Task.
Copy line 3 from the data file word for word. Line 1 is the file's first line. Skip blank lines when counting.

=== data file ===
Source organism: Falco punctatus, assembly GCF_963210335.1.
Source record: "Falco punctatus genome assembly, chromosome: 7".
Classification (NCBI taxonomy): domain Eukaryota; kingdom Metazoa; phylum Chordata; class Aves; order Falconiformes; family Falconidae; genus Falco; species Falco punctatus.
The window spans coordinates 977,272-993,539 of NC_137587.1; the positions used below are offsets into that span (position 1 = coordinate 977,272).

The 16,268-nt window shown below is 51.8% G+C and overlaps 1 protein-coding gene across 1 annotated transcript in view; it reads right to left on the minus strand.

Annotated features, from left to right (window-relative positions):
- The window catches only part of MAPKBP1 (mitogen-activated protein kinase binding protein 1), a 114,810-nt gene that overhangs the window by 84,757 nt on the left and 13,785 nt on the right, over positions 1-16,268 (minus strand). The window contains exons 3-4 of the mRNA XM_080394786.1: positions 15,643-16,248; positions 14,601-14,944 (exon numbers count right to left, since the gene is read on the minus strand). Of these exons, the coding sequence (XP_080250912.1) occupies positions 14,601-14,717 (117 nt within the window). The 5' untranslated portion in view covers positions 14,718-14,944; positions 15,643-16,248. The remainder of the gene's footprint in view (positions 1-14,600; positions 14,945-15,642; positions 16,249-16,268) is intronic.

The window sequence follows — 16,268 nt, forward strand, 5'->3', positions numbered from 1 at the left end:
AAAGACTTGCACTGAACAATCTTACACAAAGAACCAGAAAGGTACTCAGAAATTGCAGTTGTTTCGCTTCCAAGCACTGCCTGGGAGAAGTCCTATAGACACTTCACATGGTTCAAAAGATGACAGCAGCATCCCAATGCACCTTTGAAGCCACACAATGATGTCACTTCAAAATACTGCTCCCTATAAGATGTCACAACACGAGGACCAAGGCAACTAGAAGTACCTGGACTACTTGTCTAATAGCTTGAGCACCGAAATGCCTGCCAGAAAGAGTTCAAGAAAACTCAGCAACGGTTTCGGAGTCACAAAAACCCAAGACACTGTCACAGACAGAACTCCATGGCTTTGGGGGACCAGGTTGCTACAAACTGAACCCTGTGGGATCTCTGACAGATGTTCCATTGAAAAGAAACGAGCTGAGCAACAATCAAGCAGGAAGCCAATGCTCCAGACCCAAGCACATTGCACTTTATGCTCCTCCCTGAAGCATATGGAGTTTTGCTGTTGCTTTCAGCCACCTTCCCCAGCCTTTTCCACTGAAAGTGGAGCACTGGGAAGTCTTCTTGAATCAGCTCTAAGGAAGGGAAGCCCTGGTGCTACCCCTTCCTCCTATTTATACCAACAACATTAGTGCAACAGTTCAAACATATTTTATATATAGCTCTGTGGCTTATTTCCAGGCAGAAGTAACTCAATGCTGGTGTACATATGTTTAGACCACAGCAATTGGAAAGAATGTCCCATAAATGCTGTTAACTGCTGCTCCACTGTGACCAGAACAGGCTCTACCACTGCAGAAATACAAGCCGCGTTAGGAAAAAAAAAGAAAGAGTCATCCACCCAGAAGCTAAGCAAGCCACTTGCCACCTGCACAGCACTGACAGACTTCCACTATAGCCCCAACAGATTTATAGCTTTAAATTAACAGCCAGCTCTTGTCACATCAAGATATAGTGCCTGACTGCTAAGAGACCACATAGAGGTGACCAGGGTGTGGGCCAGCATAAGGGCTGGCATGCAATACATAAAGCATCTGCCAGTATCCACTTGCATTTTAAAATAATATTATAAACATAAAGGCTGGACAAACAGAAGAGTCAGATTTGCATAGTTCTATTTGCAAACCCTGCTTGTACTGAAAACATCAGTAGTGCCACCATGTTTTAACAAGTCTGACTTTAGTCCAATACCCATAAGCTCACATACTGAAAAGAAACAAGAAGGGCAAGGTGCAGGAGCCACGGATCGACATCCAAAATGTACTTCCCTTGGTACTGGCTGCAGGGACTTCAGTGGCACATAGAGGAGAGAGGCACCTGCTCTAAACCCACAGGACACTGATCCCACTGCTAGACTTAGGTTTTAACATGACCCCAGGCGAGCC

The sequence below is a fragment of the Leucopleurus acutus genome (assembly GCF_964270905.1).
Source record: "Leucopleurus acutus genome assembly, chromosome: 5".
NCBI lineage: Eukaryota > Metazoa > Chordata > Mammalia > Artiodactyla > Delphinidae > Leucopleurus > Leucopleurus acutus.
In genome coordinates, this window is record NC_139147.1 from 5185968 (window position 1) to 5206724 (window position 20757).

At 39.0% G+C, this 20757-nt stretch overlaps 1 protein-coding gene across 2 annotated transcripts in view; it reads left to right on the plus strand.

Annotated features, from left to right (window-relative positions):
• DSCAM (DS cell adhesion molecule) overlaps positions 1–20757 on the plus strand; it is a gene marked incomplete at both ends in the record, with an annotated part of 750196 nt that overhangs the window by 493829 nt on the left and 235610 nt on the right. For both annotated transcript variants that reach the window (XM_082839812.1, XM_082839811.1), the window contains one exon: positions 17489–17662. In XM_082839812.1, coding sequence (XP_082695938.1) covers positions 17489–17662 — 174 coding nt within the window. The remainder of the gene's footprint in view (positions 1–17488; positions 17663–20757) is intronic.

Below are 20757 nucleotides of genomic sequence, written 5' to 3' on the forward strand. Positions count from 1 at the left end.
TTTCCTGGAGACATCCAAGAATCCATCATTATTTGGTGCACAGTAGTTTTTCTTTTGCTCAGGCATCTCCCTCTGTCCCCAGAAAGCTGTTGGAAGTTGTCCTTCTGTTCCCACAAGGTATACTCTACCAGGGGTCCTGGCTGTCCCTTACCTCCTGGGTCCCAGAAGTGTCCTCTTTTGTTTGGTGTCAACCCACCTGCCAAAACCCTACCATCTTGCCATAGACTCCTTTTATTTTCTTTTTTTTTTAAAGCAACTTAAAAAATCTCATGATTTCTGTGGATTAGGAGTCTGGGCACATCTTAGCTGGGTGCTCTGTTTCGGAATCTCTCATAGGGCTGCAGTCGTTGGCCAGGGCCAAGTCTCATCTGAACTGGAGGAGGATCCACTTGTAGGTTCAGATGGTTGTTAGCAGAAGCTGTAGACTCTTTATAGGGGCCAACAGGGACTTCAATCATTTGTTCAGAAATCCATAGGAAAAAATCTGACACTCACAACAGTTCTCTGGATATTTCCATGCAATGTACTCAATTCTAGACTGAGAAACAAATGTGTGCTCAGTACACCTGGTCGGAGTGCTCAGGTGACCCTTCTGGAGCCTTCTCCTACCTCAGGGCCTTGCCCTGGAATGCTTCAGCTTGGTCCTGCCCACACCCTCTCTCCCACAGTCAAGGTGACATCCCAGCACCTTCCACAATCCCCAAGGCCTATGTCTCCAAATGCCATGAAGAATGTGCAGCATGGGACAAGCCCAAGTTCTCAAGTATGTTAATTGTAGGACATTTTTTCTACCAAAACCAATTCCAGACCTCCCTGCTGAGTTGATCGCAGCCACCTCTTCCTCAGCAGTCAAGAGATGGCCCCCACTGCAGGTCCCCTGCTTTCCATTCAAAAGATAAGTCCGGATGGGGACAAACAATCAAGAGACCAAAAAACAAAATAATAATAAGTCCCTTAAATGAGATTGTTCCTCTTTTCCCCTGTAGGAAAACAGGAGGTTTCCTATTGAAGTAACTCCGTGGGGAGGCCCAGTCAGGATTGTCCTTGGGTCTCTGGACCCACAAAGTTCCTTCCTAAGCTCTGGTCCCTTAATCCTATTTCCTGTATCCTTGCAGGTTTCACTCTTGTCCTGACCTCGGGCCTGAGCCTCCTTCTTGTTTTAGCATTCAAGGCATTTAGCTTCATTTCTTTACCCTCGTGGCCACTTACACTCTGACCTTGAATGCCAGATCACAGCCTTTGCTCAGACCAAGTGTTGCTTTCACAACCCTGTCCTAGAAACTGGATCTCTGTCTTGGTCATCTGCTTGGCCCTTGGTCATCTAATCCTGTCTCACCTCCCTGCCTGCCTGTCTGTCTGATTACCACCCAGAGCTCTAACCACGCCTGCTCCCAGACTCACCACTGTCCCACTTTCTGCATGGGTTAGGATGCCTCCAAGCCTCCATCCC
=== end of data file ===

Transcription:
Classification (NCBI taxonomy): domain Eukaryota; kingdom Metazoa; phylum Chordata; class Aves; order Falconiformes; family Falconidae; genus Falco; species Falco punctatus.